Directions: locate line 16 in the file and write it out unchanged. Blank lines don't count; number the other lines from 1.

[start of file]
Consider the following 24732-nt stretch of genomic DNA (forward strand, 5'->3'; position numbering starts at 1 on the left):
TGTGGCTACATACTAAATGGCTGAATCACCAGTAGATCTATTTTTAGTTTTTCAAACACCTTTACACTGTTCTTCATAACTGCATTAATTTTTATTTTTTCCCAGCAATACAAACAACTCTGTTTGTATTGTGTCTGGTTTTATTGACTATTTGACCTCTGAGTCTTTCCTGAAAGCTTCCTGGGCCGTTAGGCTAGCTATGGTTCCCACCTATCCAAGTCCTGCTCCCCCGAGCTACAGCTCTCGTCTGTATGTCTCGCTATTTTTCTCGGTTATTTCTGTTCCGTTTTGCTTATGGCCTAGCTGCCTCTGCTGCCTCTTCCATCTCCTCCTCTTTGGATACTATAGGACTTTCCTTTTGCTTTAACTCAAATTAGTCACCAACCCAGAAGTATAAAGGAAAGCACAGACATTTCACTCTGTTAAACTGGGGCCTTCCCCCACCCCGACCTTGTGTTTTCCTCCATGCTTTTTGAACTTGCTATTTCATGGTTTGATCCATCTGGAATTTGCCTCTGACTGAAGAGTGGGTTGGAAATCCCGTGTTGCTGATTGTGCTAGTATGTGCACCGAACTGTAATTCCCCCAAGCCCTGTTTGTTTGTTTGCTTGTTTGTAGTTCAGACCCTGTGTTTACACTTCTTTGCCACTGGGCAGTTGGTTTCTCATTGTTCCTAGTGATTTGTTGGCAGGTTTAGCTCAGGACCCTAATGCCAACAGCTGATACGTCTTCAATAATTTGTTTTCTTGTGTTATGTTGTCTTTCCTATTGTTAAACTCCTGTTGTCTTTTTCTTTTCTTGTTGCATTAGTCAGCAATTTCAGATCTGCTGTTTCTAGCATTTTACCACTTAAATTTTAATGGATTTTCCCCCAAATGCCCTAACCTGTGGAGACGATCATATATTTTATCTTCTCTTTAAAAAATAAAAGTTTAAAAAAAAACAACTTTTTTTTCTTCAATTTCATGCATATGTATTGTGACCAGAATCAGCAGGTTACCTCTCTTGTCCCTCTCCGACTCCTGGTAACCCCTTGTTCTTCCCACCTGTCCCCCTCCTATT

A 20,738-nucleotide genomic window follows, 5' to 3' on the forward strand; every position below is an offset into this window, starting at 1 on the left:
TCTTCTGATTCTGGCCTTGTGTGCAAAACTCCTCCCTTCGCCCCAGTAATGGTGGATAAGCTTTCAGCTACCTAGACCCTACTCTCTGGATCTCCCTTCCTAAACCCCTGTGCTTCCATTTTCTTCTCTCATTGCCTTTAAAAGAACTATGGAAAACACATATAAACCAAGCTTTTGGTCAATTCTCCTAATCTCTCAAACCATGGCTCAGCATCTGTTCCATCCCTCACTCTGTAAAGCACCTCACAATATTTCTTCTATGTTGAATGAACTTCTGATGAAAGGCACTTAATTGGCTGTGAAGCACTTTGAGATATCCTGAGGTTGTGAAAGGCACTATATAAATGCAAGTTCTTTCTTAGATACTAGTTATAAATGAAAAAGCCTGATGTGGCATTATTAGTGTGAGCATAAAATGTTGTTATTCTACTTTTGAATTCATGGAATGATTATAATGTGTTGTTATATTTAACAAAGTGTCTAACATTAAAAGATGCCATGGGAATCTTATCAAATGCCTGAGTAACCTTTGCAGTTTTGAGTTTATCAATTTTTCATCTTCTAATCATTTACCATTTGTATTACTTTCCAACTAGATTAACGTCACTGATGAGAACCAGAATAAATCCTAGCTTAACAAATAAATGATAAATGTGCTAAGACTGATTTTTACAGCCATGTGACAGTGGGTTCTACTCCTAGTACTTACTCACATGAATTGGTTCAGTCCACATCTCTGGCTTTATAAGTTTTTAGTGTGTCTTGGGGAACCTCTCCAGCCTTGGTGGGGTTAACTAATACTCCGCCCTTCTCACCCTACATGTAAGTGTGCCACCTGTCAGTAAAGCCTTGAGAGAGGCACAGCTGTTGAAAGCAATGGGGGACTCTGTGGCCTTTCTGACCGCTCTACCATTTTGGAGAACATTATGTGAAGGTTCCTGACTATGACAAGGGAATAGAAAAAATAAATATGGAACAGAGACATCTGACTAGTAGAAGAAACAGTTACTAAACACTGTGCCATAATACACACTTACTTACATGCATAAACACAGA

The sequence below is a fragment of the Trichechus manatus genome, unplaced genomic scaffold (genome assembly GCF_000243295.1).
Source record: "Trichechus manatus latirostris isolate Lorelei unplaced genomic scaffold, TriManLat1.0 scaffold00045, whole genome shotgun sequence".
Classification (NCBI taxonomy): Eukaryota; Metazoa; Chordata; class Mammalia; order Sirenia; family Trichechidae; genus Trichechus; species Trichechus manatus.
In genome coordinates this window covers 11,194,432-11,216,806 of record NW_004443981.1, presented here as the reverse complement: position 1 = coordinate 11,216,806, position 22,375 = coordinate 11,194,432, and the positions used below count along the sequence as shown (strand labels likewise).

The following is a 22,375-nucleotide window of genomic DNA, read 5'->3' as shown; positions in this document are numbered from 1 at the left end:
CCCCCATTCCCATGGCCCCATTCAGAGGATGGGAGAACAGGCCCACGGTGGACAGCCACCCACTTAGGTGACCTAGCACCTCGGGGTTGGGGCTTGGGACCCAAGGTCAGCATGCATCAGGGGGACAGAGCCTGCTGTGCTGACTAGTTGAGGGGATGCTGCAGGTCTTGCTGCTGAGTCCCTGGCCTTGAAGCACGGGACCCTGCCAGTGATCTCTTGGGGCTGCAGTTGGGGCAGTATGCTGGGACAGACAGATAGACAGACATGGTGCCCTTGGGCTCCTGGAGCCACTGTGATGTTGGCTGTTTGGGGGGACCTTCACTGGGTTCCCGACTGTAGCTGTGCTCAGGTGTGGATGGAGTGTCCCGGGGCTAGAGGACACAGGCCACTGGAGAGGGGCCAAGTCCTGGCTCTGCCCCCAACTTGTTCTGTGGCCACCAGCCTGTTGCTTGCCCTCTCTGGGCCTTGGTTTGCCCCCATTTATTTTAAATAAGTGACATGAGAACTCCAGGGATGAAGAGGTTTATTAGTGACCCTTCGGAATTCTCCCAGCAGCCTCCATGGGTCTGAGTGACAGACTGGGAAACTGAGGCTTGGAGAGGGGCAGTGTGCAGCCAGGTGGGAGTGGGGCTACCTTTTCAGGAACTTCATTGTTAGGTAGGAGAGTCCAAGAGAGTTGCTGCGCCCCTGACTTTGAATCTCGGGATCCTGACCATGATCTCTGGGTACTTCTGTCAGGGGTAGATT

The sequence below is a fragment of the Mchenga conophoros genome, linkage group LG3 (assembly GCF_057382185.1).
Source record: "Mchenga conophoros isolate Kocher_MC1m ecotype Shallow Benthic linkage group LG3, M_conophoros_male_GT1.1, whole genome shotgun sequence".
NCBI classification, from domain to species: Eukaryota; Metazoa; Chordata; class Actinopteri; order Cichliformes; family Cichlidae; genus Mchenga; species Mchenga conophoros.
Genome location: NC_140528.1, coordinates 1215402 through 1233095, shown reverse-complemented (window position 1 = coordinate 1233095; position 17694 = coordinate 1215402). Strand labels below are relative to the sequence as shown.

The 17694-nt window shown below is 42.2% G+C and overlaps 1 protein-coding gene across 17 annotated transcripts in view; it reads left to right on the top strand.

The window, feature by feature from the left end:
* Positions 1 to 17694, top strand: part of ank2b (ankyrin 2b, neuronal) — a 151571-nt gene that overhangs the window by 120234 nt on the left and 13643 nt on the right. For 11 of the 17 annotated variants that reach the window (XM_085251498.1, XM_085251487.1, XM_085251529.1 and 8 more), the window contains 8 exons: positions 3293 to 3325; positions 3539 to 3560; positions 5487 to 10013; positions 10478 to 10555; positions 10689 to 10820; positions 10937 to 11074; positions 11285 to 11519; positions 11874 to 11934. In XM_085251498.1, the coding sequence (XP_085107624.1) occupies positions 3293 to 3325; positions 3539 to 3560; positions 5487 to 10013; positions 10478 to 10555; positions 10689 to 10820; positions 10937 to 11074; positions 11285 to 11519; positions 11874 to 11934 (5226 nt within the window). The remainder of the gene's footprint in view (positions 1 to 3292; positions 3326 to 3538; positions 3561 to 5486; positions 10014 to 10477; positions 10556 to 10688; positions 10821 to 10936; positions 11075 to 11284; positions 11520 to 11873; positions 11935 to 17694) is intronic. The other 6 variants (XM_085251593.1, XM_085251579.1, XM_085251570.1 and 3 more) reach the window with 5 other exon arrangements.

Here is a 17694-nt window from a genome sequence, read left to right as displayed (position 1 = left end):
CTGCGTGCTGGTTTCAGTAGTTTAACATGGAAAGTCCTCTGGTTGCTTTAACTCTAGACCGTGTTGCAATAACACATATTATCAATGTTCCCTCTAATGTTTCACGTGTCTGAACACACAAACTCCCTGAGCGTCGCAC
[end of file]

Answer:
The window, feature by feature from the left end: